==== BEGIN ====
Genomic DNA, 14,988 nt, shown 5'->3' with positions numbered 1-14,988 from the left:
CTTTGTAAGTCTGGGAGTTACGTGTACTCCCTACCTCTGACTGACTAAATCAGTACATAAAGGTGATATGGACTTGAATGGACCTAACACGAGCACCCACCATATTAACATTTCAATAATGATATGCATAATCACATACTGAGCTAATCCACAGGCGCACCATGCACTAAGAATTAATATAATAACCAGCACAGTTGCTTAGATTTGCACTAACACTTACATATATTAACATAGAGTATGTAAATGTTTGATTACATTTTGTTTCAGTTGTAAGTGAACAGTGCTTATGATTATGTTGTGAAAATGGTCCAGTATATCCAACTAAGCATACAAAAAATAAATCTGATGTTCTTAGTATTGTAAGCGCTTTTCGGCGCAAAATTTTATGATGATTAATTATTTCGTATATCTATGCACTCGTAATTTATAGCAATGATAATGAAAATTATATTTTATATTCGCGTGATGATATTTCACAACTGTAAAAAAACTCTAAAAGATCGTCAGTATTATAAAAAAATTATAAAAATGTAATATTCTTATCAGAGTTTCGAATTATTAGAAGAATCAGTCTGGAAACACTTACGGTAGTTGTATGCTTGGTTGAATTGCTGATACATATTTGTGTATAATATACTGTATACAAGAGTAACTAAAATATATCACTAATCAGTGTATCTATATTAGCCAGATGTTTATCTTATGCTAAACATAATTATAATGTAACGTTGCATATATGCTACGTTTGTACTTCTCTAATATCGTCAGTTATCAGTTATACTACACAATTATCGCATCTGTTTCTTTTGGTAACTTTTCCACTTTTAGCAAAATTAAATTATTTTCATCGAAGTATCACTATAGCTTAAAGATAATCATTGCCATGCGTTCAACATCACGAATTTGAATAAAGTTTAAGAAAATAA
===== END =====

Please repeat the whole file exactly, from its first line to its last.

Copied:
Genomic DNA, 14,988 nt, shown 5'->3' with positions numbered 1-14,988 from the left:
CTTTGTAAGTCTGGGAGTTACGTGTACTCCCTACCTCTGACTGACTAAATCAGTACATAAAGGTGATATGGACTTGAATGGACCTAACACGAGCACCCACCATATTAACATTTCAATAATGATATGCATAATCACATACTGAGCTAATCCACAGGCGCACCATGCACTAAGAATTAATATAATAACCAGCACAGTTGCTTAGATTTGCACTAACACTTACATATATTAACATAGAGTATGTAAATGTTTGATTACATTTTGTTTCAGTTGTAAGTGAACAGTGCTTATGATTATGTTGTGAAAATGGTCCAGTATATCCAACTAAGCATACAAAAAATAAATCTGATGTTCTTAGTATTGTAAGCGCTTTTCGGCGCAAAATTTTATGATGATTAATTATTTCGTATATCTATGCACTCGTAATTTATAGCAATGATAATGAAAATTATATTTTATATTCGCGTGATGATATTTCACAACTGTAAAAAAACTCTAAAAGATCGTCAGTATTATAAAAAAATTATAAAAATGTAATATTCTTATCAGAGTTTCGAATTATTAGAAGAATCAGTCTGGAAACACTTACGGTAGTTGTATGCTTGGTTGAATTGCTGATACATATTTGTGTATAATATACTGTATACAAGAGTAACTAAAATATATCACTAATCAGTGTATCTATATTAGCCAGATGTTTATCTTATGCTAAACATAATTATAATGTAACGTTGCATATATGCTACGTTTGTACTTCTCTAATATCGTCAGTTATCAGTTATACTACACAATTATCGCATCTGTTTCTTTTGGTAACTTTTCCACTTTTAGCAAAATTAAATTATTTTCATCGAAGTATCACTATAGCTTAAAGATAATCATTGCCATGCGTTCAACATCACGAATTTGAATAAAGTTTAAGAAAATAA